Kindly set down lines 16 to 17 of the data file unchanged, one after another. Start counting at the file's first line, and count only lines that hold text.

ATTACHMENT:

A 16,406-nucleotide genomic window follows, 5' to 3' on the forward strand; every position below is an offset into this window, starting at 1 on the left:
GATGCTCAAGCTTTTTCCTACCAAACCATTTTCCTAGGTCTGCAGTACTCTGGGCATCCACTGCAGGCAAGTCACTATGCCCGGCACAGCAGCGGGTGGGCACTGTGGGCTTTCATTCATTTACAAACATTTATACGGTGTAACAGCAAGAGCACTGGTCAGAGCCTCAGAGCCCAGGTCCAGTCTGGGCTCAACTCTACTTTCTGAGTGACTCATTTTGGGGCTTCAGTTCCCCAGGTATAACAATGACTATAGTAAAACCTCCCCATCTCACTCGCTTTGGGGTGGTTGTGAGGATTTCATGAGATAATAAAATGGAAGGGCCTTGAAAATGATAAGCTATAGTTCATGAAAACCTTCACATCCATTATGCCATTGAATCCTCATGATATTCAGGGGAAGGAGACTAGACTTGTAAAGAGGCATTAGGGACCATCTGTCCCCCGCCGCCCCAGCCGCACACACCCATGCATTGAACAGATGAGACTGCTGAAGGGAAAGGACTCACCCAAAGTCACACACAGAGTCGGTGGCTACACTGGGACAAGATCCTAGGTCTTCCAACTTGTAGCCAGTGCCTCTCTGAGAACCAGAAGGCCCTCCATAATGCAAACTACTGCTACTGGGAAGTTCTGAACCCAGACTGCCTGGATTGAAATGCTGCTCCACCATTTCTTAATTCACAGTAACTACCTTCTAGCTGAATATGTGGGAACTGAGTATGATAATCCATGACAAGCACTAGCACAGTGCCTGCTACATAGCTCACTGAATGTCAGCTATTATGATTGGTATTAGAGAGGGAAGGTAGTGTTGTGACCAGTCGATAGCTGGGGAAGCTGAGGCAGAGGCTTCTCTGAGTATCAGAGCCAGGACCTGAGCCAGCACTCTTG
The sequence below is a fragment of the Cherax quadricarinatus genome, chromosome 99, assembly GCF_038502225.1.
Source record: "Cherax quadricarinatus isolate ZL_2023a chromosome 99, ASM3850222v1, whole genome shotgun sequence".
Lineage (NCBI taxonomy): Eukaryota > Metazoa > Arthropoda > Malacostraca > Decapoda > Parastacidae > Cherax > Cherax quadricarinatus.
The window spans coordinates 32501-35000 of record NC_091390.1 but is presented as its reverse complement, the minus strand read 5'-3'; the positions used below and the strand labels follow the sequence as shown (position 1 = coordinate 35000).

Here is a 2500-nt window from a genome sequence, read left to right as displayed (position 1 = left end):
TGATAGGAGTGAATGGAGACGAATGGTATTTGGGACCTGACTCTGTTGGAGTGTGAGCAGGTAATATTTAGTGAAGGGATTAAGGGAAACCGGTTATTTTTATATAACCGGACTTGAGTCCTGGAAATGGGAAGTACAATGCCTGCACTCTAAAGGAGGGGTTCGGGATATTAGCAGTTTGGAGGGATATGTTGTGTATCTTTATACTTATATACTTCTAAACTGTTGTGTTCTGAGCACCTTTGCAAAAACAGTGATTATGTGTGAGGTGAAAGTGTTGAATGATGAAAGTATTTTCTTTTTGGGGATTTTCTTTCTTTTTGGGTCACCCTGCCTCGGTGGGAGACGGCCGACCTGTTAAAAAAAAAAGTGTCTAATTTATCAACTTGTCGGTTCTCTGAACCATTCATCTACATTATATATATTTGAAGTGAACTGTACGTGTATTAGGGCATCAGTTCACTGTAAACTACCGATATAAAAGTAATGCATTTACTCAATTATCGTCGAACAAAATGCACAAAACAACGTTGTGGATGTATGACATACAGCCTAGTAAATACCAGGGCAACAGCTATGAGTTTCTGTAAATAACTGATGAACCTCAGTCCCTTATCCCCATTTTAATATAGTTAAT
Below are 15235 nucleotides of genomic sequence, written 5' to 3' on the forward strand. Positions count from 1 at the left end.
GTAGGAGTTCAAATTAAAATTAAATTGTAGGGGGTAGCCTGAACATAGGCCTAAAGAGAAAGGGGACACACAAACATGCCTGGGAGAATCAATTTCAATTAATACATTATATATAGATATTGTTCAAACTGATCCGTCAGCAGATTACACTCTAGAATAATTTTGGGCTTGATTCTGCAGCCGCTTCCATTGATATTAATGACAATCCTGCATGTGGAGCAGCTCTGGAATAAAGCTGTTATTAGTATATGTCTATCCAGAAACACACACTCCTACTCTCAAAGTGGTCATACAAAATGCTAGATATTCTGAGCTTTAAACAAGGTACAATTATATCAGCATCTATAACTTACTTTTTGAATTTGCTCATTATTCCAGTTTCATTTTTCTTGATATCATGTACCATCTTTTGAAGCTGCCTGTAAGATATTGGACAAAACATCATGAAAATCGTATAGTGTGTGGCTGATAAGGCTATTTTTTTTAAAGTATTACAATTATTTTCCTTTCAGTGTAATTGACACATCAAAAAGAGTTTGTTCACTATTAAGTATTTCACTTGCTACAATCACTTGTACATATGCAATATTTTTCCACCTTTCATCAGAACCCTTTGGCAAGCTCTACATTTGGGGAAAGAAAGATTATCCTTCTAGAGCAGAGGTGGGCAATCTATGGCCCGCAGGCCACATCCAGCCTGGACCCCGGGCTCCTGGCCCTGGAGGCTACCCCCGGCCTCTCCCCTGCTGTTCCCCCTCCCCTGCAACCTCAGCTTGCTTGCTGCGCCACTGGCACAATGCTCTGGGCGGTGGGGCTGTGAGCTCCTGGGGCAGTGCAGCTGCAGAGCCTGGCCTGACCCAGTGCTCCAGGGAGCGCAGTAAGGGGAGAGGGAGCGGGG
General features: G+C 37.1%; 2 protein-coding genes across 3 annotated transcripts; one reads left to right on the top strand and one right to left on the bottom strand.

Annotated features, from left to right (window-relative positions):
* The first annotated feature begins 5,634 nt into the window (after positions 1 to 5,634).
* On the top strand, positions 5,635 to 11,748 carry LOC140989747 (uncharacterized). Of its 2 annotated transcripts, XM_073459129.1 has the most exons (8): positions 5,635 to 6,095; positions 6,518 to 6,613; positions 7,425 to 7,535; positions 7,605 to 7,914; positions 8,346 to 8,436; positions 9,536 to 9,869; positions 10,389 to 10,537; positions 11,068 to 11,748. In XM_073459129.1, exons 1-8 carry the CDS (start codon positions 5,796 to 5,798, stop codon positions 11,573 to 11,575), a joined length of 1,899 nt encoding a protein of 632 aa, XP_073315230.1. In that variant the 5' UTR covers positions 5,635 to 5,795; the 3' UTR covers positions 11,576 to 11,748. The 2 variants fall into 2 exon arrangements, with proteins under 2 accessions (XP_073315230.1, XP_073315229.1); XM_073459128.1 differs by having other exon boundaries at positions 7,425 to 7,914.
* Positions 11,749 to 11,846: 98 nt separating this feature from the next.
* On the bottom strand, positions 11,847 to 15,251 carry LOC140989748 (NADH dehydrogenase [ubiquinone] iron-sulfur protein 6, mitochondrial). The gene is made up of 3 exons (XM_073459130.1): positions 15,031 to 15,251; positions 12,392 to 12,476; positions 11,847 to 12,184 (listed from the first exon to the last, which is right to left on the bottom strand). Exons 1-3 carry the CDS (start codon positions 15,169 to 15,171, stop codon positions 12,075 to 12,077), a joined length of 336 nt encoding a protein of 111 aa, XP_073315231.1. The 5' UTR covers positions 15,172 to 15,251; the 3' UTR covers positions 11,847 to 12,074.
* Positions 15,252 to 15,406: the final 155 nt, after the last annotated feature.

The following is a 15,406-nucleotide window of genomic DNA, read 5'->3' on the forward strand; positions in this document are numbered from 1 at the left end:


* On the bottom strand, positions 11,847 to 15,251 carry LOC140989748 (NADH dehydrogenase [ubiquinone] iron-sulfur protein 6, mitochondrial). The gene is made up of 3 exons (XM_073459130.1): positions 15,031 to 15,251; positions 12,392 to 12,476; positions 11,847 to 12,184 (listed from the first exon to the last, which is right to left on the bottom strand). Exons 1-3 carry the CDS (start codon positions 15,169 to 15,171, stop codon positions 12,075 to 12,077), a joined length of 336 nt encoding a protein of 111 aa, XP_073315231.1. The 5' UTR covers positions 15,172 to 15,251; the 3' UTR covers positions 11,847 to 12,074.
* Positions 15,252 to 15,406: the final 155 nt, after the last annotated feature.